eX de Medici, Australia, Special Forces (Everywhere Current), Veg Pattern, 2007, 2010. Drawn in Canberra, 2010. Collection of the Australian War Memorial. Purchased in 2011. On display, Australian War Memorial, Canberra, until September.
IN March 2009, Canberra-based artist and tattooist eX de Medici fulfilled a longstanding ambition when she was chosen as an official war artist, a tradition that dates back to World War I.
De Medici, who has an interest in contemporary warfare, was commissioned by the Australian War Memorial to record the peacekeeping mission of the Australian troops in Solomon Islands.
It was, however, a posting that would test her mettle as an artist. She was embedded with the Australian Defence Force during the wet season, and the unrelenting rain made it impossible for her to sketch outdoors or even to complete paintings. She resorted to taking hundreds of photographs: of the troops, of former battle sites, new military bases, aircraft and all manner of weapons.
She also kept a personal journal, recording her observations and conversations.
Once back home in Canberra, she used this material to produce a series of 26 works on paper highlighting the complexity of the peacekeeping operation. She depicted the day-to-day work of the ADF and the Solomon Islanders, but also explored broader issues such as colonisation and foreign exploitation of natural resources.
One of de Medici’s watercolours featuring an Australian soldier’s helmet is on display at the Australian War Memorial. When I visit Can- berra, I’m shown Australia, Special Forces (Everywhere Current), Veg Pattern, 2007, 2010 by the memorial’s head of art, Ryan Johnston, who says that her images of helmets are “really quite extraordinary”.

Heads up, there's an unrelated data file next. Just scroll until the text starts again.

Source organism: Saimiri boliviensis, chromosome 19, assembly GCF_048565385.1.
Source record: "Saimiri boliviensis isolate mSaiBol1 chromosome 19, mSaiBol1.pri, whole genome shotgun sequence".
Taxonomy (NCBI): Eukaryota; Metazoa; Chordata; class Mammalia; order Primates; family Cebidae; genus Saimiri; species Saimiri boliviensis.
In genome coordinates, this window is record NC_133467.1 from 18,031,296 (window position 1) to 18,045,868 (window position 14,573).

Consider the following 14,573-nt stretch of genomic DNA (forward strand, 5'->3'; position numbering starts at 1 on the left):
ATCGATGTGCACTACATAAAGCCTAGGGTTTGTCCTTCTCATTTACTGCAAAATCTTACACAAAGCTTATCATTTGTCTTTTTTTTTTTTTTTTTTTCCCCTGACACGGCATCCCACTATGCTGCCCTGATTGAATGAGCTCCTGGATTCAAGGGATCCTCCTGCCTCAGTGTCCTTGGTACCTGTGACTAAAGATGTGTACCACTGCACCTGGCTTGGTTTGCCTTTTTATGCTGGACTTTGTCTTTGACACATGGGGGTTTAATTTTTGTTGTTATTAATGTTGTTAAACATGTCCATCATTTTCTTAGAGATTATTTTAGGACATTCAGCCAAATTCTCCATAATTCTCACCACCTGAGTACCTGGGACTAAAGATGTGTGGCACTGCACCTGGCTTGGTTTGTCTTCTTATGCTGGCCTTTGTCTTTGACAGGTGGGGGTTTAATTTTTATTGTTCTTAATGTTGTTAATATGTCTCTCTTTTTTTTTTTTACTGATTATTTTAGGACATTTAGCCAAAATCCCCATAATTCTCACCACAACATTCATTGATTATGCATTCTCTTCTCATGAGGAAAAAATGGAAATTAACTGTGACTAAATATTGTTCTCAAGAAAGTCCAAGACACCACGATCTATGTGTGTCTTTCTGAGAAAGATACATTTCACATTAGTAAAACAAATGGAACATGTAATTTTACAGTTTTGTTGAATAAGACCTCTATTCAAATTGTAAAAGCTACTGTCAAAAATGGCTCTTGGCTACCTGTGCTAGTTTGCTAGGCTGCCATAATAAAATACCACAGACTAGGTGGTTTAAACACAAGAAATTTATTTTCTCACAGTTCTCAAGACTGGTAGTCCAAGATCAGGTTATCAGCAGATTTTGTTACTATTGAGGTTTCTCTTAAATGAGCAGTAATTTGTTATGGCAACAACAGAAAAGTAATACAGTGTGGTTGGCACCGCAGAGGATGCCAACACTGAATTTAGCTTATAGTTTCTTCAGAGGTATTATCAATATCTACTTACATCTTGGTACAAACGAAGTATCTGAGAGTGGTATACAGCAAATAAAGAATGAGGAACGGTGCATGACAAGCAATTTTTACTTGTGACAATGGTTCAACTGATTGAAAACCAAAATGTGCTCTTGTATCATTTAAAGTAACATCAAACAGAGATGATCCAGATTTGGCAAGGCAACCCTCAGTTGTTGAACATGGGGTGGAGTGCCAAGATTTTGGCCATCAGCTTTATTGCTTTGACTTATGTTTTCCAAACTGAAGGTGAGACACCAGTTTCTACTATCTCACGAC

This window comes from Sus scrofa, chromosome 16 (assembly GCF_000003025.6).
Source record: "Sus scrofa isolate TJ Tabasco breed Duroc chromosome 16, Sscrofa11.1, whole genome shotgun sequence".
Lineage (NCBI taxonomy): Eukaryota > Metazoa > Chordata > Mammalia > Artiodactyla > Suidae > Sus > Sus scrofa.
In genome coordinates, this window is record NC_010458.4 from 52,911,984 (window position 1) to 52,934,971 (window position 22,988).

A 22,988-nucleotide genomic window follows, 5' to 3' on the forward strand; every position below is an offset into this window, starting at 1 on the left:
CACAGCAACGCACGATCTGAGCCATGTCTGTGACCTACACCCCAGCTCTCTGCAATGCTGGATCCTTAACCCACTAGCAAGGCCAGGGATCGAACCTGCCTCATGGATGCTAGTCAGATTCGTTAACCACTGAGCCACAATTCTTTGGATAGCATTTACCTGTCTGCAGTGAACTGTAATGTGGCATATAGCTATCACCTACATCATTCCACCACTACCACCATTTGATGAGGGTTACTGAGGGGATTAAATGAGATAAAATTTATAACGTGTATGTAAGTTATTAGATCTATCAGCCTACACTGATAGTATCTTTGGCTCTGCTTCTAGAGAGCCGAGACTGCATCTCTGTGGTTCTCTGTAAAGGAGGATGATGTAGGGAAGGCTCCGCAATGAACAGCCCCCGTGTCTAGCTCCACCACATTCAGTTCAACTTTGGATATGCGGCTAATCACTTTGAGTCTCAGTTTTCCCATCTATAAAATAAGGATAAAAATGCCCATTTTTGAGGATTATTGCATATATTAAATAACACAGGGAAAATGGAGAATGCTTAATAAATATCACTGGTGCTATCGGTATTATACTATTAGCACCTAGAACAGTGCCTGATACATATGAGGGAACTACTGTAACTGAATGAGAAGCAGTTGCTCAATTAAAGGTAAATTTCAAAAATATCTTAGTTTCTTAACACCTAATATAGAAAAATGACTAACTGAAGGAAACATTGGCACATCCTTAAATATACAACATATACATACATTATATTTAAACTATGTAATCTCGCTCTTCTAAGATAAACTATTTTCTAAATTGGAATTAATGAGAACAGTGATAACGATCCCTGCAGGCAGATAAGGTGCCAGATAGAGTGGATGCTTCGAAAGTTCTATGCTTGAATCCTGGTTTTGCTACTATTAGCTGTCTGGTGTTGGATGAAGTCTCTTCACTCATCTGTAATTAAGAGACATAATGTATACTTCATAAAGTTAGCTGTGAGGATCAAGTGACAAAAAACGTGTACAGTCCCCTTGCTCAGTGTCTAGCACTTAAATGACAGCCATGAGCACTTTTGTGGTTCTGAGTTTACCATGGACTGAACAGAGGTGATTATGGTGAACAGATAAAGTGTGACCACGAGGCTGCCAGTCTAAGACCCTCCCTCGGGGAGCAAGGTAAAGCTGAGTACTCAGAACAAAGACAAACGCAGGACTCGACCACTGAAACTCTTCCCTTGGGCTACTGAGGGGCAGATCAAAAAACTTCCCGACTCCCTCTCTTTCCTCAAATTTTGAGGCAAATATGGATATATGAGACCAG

“The helmets are an interesting development in her career,” he says. “Even though she had done a lot of work previous to this on skulls, the helmet is becoming a kind of synonym with the skull.
“Another interesting thing is her use of watercolour. It is a conservative medium and it is like a velvet glove approach almost. The idea is to have these beautiful watercolours, which seduce you into what becomes a very loaded and very complex social and political commen- tary. She is making analogies between the contemporary military presence in the Pacific and the history of colonisation in the region.”
De Medici, who was born in regional NSW in 1959, studied painting in Canberra, then moved to Los Angeles to become a tattoo artist. For many years she has worked with the image of the skull, which she describes as the “ultimate signifier in tattooing”.
It also references the vanitas tradition. Of her use of watercolour, she has said that while it may not be considered a serious medium, she has always been attracted to “things deemed not interesting or unworthy in the high-status stakes: biro, coloured pencil, photocopy, tattooing, watercolour and natural history”.
While Johnston and I examine her image of the soldier’s helmet with its vegetation camouflage, it is evident it is drawn with an almost scientific attention to detail, a skill she developed while an artist-in-residence at the CSIRO. Also evident is her use of gold leaf, almost evocative of the old Byzantine icons, and added as a comment on the status of soldiers in contemporary society.
“One of the reasons I love eX’s work in this context is that, in this time of highly technologised warfare, there is still this amazing vulnerability,” says Johnston.
“And I think the really interesting thing with eX is that she takes a contemporary conflict in Solomon Islands and works in a very long history of conflict and colonisation with these complicated art historical references. It is a very rich work to look at, and it rewards coming back on multiple occasions.”
Watercolour and gold leaf on paper. 57.2cm x 76.4cm